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N2 - Abstract The purpose of the present study was to compare and contrast cellular, connective tissue, and epithelial responses to dentin specimens derived from the roots of either normal or periodontitis‐affected human teeth after surface demin‐eralization. Rectangular dentin specimens, with opposite faces of root and pulpal dentin. were derived from beneath root surfaces covered by periodontal ligament (normal) or calculus‐covered areas of periodontitis‐affected teeth. In each of the groups, the specimens were treated with citric acid (pH 1 for 3 min), whereupon they were implanted transcutaneously into incisional wounds on the dorsal surface of rats with one end of the implant protruding through the skin. 4 specimens were available in each group at 10 days after implanation. Histologic and histometric analyses of the root surfaces of the implants included counts of adhering cells, evaluation of connective tissue fiber relationships, and assessment of epithelial migration. New connective tissue attachment with inhibition of epithelial migration occurred in both groups. Cement urn formation was not present. Comparisons between the groups showed no significant differences regarding length of implant surface adjacent to connective tissue, number of attached cells, or density and diameter of attached fibers. The fiber attachment system which had developed on these demineralized surfaces seemed intrinsic to the connective tissue location, and differed morphologically from corresponding fibers attaching the root surface in a normal periodontium. It was concluded that there were no observable differences between the new connective tissue attachment systems which developed on demineralized dentin from either normal or periodontitis‐affected root surfaces.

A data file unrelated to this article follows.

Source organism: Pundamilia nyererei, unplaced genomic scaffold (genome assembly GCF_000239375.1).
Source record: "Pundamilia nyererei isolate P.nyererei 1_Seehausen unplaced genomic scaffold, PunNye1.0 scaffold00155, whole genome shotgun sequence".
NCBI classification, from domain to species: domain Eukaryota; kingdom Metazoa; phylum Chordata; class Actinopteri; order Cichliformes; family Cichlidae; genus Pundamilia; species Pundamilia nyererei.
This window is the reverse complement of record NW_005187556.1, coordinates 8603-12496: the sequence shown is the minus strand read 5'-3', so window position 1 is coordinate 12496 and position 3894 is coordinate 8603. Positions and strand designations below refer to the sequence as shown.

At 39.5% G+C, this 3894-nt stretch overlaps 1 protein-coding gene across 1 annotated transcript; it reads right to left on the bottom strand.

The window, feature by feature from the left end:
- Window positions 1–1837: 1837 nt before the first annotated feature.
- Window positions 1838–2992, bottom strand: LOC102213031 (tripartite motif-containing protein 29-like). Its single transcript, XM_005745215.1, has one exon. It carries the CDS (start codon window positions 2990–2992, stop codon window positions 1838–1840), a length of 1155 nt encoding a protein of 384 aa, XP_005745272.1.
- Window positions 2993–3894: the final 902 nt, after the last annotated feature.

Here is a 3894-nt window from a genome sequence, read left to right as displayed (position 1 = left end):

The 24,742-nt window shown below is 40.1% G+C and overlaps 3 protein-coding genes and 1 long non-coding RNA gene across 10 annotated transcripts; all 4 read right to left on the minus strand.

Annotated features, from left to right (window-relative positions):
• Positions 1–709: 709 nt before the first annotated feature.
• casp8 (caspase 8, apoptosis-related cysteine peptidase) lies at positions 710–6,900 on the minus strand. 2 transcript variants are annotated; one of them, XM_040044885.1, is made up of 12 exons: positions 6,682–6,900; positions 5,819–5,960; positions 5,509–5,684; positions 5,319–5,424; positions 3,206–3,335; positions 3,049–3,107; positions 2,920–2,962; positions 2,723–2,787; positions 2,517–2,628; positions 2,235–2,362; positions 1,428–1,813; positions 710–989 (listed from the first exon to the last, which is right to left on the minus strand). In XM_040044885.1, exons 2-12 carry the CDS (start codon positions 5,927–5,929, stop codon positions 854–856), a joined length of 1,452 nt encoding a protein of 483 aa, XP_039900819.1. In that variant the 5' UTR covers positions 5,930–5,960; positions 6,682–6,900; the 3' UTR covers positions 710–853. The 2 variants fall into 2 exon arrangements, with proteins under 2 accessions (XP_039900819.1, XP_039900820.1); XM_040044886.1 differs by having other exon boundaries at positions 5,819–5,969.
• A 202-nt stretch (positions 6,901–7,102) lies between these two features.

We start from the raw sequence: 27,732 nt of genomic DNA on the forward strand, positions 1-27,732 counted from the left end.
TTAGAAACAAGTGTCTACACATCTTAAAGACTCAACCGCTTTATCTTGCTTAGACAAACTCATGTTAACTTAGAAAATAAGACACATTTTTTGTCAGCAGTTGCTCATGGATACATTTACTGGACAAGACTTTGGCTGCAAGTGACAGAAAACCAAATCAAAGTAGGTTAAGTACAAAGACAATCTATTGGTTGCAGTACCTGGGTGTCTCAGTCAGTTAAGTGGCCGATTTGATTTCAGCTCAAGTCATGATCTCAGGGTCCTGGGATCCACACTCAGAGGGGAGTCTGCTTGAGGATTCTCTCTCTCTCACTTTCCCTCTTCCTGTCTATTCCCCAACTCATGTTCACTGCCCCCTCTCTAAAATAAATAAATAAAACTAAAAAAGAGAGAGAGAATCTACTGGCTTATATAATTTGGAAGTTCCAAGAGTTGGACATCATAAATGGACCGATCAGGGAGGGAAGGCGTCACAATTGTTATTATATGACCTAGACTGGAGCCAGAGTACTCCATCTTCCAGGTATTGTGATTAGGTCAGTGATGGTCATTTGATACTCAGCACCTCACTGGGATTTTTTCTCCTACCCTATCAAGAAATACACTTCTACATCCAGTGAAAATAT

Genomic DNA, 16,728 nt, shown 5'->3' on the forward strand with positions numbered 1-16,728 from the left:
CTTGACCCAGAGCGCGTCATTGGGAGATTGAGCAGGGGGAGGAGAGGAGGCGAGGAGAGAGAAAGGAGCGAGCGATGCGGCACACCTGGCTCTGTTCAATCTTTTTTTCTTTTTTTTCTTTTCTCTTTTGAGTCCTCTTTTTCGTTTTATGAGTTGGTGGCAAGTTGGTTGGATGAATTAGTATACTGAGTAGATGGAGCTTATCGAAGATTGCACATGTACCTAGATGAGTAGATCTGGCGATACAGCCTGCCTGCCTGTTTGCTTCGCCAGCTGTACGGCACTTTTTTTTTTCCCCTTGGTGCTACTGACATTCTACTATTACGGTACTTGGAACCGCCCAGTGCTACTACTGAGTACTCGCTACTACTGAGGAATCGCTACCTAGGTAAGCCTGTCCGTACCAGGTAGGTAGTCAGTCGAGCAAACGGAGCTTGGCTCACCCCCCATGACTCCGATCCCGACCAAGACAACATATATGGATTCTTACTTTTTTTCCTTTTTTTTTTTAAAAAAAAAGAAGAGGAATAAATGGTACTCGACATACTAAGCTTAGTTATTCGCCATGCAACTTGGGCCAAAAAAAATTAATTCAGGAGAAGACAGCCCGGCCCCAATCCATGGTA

AB - Abstract The purpose of the present study was to compare and contrast cellular, connective tissue, and epithelial responses to dentin specimens derived from the roots of either normal or periodontitis‐affected human teeth after surface demin‐eralization. Rectangular dentin specimens, with opposite faces of root and pulpal dentin. were derived from beneath root surfaces covered by periodontal ligament (normal) or calculus‐covered areas of periodontitis‐affected teeth. In each of the groups, the specimens were treated with citric acid (pH 1 for 3 min), whereupon they were implanted transcutaneously into incisional wounds on the dorsal surface of rats with one end of the implant protruding through the skin. 4 specimens were available in each group at 10 days after implanation. Histologic and histometric analyses of the root surfaces of the implants included counts of adhering cells, evaluation of connective tissue fiber relationships, and assessment of epithelial migration. New connective tissue attachment with inhibition of epithelial migration occurred in both groups. Cement urn formation was not present. Comparisons between the groups showed no significant differences regarding length of implant surface adjacent to connective tissue, number of attached cells, or density and diameter of attached fibers. The fiber attachment system which had developed on these demineralized surfaces seemed intrinsic to the connective tissue location, and differed morphologically from corresponding fibers attaching the root surface in a normal periodontium. It was concluded that there were no observable differences between the new connective tissue attachment systems which developed on demineralized dentin from either normal or periodontitis‐affected root surfaces.